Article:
My Sustainer has given me nine commands: to remain conscious of
God, whether in private or in public; to speak justly, whether angry
or pleased; to show moderation both when poor and when rich, to
reunite friendship with those who have broken off with me; to give
to him who refuses me; that my silence should be occupied with thought;
that my looking should be an admonition; and that I should command
what is right.

Social Responsibilities:

The teachings of Islam concerning social responsibilities are
based on kindness and consideration of others. Since a broad injunction
to be kind is likely to be ignored in specific situations, Islam
lays emphasis on specific acts of kindness and defines the responsibilities
and rights of various relationships. In a widening circle of relationship,
then, our first obligation is to our immediate -family parent,s
husband or wife and children, then to other relatives! Neighbors,
friends and acquaintances, orphans and widows, the needy of the
community, our fellow Muslims, all our fellow human beings and animals.


Respect and care for parents are very much stressed in the Islamic
teaching and are a very important part of a Muslim’s expression
of faith.

"Your Sustainer has decreed that you worship none but Him,
and that you be kind to parents. Whether one or both of them attain
old age in your lifetime, do not say to them a word of contempt
nor repel them, but address them in terms of honor. And, out of
kindness, lower to them the wing of humility and say: my Sustainer!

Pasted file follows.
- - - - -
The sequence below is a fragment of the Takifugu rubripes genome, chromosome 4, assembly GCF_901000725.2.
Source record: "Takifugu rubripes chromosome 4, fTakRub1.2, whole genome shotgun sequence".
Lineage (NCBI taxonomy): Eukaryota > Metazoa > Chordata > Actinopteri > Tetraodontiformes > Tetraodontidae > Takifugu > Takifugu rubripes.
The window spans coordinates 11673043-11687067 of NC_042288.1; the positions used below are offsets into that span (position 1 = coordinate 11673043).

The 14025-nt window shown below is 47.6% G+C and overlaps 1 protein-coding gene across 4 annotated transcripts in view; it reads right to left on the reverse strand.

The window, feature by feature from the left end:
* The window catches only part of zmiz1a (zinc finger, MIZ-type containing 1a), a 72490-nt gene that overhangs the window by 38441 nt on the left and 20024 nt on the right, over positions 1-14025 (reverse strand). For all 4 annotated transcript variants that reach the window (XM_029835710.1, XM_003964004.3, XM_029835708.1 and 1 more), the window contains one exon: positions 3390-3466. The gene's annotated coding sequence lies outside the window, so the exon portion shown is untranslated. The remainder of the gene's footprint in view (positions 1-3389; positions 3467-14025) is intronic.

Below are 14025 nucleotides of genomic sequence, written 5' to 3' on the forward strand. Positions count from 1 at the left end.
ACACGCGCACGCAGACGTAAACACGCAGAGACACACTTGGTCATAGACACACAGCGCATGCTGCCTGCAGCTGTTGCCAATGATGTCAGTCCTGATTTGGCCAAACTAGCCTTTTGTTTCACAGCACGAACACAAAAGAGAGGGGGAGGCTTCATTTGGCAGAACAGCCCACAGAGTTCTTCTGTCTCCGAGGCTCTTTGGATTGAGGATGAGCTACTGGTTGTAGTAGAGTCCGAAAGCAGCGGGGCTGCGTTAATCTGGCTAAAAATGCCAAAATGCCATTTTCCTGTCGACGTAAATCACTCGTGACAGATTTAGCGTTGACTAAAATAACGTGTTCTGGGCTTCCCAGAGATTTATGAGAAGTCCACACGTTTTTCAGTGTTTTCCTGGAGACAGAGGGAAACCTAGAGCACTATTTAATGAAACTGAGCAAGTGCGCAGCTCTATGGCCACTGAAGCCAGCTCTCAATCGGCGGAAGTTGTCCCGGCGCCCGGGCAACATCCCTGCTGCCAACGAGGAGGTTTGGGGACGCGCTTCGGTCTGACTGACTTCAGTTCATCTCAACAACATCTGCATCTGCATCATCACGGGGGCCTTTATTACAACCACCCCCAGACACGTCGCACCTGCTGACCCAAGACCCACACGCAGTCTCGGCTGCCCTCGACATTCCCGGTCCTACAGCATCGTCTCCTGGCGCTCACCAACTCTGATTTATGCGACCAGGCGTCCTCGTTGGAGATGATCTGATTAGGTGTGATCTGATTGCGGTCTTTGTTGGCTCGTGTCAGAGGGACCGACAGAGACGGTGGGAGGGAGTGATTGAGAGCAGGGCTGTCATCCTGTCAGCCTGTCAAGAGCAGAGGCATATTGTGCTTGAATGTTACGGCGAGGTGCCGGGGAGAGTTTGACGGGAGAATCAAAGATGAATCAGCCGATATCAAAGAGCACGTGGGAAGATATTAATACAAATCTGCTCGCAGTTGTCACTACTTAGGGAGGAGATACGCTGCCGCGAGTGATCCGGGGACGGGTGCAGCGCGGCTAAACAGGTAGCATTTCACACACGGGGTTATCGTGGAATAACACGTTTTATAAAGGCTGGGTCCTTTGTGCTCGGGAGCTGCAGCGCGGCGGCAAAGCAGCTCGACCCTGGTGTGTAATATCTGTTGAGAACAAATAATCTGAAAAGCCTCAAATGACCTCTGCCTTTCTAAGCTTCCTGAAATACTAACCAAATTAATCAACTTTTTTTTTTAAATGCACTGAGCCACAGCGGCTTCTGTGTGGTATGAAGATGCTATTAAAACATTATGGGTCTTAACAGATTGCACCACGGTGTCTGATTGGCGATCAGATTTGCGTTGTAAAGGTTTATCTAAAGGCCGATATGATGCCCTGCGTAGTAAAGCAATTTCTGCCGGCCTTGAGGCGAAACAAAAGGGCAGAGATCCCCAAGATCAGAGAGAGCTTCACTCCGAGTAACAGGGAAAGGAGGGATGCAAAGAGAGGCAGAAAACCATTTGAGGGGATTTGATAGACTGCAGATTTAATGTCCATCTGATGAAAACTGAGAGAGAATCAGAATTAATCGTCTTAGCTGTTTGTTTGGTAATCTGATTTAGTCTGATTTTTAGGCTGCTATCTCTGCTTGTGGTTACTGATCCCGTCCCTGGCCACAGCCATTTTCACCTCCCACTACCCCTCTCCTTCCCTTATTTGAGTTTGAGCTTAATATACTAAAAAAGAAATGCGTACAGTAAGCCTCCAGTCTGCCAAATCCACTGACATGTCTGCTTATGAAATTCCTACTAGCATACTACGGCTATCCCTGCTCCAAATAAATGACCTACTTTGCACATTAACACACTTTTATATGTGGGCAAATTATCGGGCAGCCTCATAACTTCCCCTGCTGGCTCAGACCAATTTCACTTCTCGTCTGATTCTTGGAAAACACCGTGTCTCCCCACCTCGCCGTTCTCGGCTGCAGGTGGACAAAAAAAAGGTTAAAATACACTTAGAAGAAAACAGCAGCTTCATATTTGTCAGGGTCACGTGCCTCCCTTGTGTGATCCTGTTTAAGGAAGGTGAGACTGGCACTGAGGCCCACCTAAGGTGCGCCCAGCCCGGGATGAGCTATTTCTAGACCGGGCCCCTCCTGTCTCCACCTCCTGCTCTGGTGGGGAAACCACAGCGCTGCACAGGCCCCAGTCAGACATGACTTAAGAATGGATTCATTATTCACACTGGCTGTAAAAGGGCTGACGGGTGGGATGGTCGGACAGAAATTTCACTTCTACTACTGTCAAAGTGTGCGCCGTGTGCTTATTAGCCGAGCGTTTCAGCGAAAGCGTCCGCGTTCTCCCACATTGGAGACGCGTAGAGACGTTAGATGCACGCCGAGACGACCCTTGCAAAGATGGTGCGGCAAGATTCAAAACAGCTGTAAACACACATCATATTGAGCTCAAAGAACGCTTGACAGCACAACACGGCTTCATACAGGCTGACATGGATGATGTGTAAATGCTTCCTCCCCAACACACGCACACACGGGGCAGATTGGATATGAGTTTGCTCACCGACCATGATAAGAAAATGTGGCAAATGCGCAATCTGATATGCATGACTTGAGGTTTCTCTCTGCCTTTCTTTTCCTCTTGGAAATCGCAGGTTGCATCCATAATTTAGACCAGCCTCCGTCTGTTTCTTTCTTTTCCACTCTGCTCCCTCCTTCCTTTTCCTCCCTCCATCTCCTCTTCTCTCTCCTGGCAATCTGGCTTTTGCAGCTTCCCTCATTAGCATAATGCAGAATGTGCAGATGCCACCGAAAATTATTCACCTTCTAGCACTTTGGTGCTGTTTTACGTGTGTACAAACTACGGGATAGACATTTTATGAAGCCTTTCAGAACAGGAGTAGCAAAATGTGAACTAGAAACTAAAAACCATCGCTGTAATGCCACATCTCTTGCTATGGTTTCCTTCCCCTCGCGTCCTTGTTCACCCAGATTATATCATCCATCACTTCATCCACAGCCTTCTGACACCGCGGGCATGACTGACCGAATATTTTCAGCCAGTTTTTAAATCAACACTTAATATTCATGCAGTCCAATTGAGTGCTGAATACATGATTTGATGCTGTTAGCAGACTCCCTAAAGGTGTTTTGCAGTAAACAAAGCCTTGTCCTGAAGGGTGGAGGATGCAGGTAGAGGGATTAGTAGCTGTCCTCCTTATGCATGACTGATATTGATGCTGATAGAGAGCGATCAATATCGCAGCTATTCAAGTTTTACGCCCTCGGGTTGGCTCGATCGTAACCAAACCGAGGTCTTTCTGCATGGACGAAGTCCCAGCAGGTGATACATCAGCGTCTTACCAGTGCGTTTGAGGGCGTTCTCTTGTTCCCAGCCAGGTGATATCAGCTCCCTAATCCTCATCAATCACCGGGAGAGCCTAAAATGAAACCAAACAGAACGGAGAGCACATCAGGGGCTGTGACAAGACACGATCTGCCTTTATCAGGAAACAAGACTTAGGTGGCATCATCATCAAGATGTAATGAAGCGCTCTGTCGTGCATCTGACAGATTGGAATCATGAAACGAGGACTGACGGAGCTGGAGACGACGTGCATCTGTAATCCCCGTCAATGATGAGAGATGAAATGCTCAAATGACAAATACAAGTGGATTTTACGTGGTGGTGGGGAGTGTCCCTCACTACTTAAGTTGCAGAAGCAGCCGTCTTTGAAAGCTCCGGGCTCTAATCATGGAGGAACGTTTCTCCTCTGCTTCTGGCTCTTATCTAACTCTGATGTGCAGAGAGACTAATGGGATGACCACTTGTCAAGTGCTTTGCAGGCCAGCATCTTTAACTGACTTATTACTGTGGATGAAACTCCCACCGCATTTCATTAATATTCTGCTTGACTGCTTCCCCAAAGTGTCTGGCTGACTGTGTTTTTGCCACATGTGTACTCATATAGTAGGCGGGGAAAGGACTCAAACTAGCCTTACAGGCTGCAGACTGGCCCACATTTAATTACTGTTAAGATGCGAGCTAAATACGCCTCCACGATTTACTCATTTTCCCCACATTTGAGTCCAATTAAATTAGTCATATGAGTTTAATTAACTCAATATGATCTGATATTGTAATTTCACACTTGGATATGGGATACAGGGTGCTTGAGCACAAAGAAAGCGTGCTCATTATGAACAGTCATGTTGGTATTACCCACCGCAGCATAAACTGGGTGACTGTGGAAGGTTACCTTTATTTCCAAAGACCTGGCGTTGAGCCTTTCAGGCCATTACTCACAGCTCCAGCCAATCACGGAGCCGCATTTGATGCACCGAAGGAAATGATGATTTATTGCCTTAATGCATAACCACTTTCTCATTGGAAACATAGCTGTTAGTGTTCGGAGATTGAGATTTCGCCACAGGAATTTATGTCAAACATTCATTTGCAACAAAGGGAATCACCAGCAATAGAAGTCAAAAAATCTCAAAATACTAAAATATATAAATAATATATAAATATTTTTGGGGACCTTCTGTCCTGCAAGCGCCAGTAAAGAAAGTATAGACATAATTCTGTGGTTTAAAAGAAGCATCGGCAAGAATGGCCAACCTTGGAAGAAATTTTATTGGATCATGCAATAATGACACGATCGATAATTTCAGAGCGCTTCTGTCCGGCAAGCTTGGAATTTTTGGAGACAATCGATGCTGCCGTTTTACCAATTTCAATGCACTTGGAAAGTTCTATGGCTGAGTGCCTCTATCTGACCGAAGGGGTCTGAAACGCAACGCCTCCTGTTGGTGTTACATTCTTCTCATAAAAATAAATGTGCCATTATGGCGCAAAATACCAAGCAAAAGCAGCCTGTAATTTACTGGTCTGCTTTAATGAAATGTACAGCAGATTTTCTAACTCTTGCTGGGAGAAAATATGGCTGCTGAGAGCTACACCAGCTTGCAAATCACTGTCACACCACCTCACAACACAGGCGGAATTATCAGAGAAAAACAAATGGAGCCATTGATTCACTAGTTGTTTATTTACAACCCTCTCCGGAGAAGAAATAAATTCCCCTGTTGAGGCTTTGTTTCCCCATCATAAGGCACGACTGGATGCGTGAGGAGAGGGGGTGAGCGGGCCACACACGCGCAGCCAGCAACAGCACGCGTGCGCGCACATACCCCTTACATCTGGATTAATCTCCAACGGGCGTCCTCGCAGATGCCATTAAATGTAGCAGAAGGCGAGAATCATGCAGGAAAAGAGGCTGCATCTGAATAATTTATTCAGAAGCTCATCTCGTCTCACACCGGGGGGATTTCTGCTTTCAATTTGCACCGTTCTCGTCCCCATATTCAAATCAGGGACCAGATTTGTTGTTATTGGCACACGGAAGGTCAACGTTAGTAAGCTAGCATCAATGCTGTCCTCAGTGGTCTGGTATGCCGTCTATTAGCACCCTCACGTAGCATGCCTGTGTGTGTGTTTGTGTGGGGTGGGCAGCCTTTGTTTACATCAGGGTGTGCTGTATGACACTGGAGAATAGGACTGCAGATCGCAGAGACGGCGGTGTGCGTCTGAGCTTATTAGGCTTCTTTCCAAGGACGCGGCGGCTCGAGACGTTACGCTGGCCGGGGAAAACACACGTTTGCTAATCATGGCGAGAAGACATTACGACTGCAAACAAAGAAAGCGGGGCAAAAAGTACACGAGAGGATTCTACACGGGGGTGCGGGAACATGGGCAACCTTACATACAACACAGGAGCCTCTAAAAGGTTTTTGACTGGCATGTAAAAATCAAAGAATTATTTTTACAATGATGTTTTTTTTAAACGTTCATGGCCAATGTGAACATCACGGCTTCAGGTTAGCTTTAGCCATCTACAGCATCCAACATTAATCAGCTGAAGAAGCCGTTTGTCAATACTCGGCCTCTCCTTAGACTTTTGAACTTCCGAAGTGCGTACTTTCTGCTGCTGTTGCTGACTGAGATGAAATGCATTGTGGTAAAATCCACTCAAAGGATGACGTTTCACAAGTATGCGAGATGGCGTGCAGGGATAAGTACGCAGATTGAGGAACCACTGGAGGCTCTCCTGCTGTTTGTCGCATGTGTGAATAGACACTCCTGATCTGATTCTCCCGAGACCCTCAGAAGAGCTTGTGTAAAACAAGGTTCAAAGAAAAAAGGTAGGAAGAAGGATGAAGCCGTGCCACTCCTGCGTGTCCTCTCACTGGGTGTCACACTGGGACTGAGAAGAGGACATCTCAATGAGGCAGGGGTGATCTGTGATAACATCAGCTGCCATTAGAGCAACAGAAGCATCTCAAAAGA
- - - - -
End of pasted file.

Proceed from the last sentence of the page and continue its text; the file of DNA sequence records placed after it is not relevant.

Bestow' on them Your mercy, even as they cherished me in childhood".
(l7: 23-24)

Other Relatives:

And render to the relatives their due rights, as (also)
to those in need, and to the traveller; and do not squander your
wealth in the manner of a spendthrift. (17:26)


The Prophet (PBUH) has said:

He is not a believer who eats his fill when his neighbor beside
him is hungry; and: He does not believe whose neighborsare not safe
from his injurious conduct.

Actually, according to the Quran and Sunnah a Muslim has to discharge
his moral responsibility not only to his parents, relatives and
neighbors but to the entire mankind animals and trees and plants.
For example, hunting of birds and animals for the sake of game is
not permitted .Similarly cutting trees and plants which yield fruit
is forbidden unless there is a very pressing need for it.

Thus, on the basic moral characteristics, Islam builds a higher
system of morality by virtue of which mankind can realize its greatest
potential. Islam purifies the soul from self- seeking egotism, tyranny,
wantonness and indiscipline .It creates God-conscious men, devoted
to their ideals possessed of piety, abstinence and discipline and
uncompromising with falsehood. It induces feelings of moral responsibility
and fosters the capacity for self-control. Islam generates kindness,
generosity, mercy, sympathy, peace, disinterested good will, scrupulous
fairness and truthfulness towards all creation in all situations.
It nourishes noble qualities from which only good may be expected.